Slap N Fold vs. Stretch N Fold
Simple test. Same difficult recipe, 4 loaves, 2 developed using slap-n-fold, and 2 developed with a combination of different gluten development strategies, mostly stretch and fold, but there was a lot of sleeping ferrets, some Texas twisters (made that one up), and the Rubaud.
Considering I am relatively new to high hydration doughs, I cannot say with certainty that I did any of the gluten development methods above correctly. I can confirm that I have made very well developed doughs by hand at 70% hydration and 100% bread flour (so you can conclude I am not totally inept).
This was my first time to use the slap-n-fold method. I avoided slap-n-fold like the plague, because it is messy, and my favorite baker, Trever Wilson, doesn't seem to need it. But... I haven't seen a video of him making a loaf of 100% hard red wheat at 100% hydration with NO added gluten. Maybe Trevor would have chosen slap-n-fold had he been forced to make the recipe below.
Recipe (made two separate batches):
600 g hard red whole wheat
600 g water
13 g salt
50 g 100% hydration rye leaven (primarily for flavor, not for leavening)
1 tsp commercial yeast (Instant)
Autolyse (30 minutes):
600 g whole wheat
600 g water 110 dF
13 g salt
50 g leaven
1 tsp yeast
Stretch and fold/Sleeping Ferret/Rubaud depending on how dough was behaving. 7 sessions of that for 10 minutes each session, and 10 minute rests in between.
Above: The dough after 7 rounds of stretch-n-fold/sleeping-ferret/rubaud. Some gluten development, but, in general, a mess.
150 slap-n-folds, executed 6 times, with 10 minute breaks in between. The 150 slap-n-folds usually took me 8 minutes per session. Followed by 2 stretch and fold sessions with 30 minute breaks. Then, preshape, 10 minute wait, then shaping, then proofing, then baking.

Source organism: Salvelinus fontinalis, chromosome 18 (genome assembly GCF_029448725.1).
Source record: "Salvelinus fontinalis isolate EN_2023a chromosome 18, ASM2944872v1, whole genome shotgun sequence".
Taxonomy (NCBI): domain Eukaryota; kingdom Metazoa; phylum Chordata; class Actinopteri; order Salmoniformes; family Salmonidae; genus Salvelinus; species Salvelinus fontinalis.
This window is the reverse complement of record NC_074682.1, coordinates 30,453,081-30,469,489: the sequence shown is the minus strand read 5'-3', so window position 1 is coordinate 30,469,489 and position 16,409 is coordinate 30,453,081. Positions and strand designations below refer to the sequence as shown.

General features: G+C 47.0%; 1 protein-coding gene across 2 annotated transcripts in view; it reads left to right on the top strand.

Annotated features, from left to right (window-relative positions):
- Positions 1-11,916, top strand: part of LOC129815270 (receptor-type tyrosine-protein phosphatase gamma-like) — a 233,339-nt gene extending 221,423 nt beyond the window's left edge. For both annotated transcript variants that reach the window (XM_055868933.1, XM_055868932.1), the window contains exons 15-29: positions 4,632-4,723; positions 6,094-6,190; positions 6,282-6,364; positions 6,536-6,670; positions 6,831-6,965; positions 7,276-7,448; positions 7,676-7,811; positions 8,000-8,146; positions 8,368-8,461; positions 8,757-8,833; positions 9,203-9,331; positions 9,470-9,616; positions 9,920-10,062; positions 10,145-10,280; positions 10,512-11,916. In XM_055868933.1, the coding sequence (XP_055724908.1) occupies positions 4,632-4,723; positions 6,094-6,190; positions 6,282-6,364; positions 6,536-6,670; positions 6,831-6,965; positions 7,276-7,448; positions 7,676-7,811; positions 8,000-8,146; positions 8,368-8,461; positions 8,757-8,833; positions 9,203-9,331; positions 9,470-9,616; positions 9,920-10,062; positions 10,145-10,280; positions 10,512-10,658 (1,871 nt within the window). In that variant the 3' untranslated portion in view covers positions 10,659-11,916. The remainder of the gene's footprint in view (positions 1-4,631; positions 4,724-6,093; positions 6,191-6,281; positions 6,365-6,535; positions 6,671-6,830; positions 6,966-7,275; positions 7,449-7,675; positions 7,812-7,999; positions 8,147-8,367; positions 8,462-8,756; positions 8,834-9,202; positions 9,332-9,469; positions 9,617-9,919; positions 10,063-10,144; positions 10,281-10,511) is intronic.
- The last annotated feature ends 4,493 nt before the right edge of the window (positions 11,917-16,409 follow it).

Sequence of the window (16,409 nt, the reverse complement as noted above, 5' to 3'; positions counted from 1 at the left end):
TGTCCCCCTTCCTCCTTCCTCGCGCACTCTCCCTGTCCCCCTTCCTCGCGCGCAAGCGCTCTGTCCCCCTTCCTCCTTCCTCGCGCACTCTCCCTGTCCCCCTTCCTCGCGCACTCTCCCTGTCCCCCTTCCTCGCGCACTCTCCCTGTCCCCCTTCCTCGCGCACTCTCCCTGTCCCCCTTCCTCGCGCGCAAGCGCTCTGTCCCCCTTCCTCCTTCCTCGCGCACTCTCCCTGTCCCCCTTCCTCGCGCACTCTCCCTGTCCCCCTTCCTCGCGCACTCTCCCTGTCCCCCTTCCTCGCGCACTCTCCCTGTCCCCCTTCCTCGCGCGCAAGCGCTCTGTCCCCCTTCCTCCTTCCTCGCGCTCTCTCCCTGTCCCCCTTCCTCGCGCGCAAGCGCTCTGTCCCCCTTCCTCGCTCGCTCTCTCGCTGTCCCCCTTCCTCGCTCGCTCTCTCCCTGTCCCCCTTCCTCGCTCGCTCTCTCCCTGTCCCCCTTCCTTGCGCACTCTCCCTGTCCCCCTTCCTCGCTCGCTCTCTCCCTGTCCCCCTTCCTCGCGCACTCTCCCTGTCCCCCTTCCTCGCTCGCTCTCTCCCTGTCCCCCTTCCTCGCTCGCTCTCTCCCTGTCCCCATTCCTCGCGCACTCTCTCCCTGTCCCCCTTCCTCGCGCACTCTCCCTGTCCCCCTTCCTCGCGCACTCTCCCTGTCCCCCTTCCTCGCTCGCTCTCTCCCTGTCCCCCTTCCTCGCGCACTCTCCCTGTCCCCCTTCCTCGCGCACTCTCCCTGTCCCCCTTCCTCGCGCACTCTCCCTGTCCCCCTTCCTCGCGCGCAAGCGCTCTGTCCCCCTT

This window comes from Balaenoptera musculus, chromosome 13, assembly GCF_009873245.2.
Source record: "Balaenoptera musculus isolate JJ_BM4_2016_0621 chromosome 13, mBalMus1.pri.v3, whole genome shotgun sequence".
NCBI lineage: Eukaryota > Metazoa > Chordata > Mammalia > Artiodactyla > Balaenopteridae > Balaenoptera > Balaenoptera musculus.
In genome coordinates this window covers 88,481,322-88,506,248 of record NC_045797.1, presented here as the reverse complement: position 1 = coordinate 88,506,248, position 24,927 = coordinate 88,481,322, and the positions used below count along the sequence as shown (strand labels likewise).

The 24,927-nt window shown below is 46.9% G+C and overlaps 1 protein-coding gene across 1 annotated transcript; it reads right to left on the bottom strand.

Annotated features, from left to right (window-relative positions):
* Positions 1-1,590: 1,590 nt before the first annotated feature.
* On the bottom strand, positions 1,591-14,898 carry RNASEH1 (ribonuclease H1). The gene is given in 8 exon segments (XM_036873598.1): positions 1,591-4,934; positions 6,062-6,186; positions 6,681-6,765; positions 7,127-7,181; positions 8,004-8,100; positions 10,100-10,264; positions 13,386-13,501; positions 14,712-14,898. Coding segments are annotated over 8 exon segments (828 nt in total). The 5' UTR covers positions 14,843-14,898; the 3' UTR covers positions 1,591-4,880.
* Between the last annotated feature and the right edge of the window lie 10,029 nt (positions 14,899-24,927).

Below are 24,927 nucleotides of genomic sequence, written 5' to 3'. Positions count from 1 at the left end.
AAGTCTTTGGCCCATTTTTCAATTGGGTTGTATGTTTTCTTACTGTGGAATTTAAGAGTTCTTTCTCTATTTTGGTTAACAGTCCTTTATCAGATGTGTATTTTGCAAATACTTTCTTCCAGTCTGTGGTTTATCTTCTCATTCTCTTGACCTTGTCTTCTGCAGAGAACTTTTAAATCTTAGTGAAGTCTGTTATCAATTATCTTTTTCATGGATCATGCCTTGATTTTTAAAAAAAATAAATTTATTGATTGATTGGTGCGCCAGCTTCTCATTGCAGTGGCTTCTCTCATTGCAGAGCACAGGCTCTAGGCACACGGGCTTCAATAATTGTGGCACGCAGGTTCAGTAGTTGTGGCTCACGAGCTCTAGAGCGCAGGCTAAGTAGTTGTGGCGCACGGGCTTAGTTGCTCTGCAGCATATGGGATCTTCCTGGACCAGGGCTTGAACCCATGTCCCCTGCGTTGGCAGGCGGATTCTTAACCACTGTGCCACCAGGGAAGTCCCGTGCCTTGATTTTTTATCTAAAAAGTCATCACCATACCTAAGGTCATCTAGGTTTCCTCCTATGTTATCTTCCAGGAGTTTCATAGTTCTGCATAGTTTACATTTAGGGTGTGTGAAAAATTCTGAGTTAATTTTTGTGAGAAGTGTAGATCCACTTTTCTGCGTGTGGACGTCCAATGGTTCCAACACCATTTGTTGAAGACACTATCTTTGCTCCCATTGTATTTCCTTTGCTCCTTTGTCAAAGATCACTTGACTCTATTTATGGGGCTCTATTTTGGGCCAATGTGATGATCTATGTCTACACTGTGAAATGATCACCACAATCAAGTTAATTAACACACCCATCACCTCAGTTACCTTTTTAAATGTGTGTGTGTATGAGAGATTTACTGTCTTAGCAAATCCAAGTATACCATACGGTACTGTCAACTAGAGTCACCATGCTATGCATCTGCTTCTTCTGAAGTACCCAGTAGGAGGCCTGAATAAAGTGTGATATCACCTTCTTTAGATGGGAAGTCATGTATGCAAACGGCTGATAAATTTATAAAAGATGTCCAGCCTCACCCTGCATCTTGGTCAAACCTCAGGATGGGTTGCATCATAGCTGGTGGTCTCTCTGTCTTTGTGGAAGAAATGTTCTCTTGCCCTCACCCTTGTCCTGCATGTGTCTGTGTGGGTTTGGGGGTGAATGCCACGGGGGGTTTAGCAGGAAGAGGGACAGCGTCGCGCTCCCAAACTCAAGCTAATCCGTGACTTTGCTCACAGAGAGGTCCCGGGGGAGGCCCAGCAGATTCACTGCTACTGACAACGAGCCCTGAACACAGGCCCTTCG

Above: After the 6th Slap-N-Fold Session and a 10 minute break. Windowpane!
Above: Look at how well those preshaped loaves are holding up. They didn't start slacking at all during the 10 minute bench rest.
Above: I loaded the loves onto a pizza stone and used a squirt bottle to spray water into the oven. I think this was very ineffective in allow the maximum oven bloom. They bloomed none-the-less, but, I think they could have bloomed quite a bit more.
Above: The crumb of the boule.
Above: The crumb of the non-pointy batard (is it still a batard if it is not pointy?).
- I wonder how much my unsealed wood counter absorbed water when doing the slap-n-fold. I could have been significant. To try and compare apples to apples, halfway through working the dough in batch 1, I started working it on the bench so that it too would loose some water. That did not improve the situation for batch 1 though.
- Slap-n-fold works wonders. I think I could have gotten away with less than 6 sessions had I been more aggressive with my slapping, but still, it worked quite well. I am impressed.
- 100% hydration dough needs something as effective as slap-n-fold, or you need to use a mechanical mixer. I am going to switch to a mixer for future 100% hydration doughs and save myself the mess and hassle, but, I am glad I got to do the process manually first.